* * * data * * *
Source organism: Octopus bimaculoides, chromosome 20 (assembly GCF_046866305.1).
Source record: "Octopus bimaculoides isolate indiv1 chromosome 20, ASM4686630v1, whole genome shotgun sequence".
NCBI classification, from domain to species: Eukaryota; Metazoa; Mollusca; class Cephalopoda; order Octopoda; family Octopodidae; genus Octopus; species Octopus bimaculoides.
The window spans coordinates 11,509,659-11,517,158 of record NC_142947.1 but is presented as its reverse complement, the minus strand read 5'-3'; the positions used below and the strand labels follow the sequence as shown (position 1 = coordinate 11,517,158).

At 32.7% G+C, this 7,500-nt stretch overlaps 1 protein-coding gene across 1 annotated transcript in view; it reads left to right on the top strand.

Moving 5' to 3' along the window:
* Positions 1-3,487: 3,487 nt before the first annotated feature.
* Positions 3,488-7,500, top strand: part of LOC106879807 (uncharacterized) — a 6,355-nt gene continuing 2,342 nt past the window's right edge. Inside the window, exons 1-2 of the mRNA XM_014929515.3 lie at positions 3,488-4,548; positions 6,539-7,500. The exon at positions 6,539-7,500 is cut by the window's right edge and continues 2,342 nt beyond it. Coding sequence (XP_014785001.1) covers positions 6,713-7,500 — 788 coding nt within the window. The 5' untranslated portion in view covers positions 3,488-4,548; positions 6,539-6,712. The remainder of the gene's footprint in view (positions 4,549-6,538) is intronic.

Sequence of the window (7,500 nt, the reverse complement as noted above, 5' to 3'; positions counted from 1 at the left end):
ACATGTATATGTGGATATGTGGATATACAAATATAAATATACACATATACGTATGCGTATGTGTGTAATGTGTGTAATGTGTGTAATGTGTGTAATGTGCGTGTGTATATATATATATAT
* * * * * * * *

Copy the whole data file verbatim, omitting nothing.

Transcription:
Source organism: Octopus bimaculoides, chromosome 20 (assembly GCF_046866305.1).
Source record: "Octopus bimaculoides isolate indiv1 chromosome 20, ASM4686630v1, whole genome shotgun sequence".
NCBI classification, from domain to species: Eukaryota; Metazoa; Mollusca; class Cephalopoda; order Octopoda; family Octopodidae; genus Octopus; species Octopus bimaculoides.
The window spans coordinates 11,509,659-11,517,158 of record NC_142947.1 but is presented as its reverse complement, the minus strand read 5'-3'; the positions used below and the strand labels follow the sequence as shown (position 1 = coordinate 11,517,158).

At 32.7% G+C, this 7,500-nt stretch overlaps 1 protein-coding gene across 1 annotated transcript in view; it reads left to right on the top strand.

Moving 5' to 3' along the window:
* Positions 1-3,487: 3,487 nt before the first annotated feature.
* Positions 3,488-7,500, top strand: part of LOC106879807 (uncharacterized) — a 6,355-nt gene continuing 2,342 nt past the window's right edge. Inside the window, exons 1-2 of the mRNA XM_014929515.3 lie at positions 3,488-4,548; positions 6,539-7,500. The exon at positions 6,539-7,500 is cut by the window's right edge and continues 2,342 nt beyond it. Coding sequence (XP_014785001.1) covers positions 6,713-7,500 — 788 coding nt within the window. The 5' untranslated portion in view covers positions 3,488-4,548; positions 6,539-6,712. The remainder of the gene's footprint in view (positions 4,549-6,538) is intronic.

Sequence of the window (7,500 nt, the reverse complement as noted above, 5' to 3'; positions counted from 1 at the left end):
ACATGTATATGTGGATATGTGGATATACAAATATAAATATACACATATACGTATGCGTATGTGTGTAATGTGTGTAATGTGTGTAATGTGTGTAATGTGCGTGTGTATATATATATATAT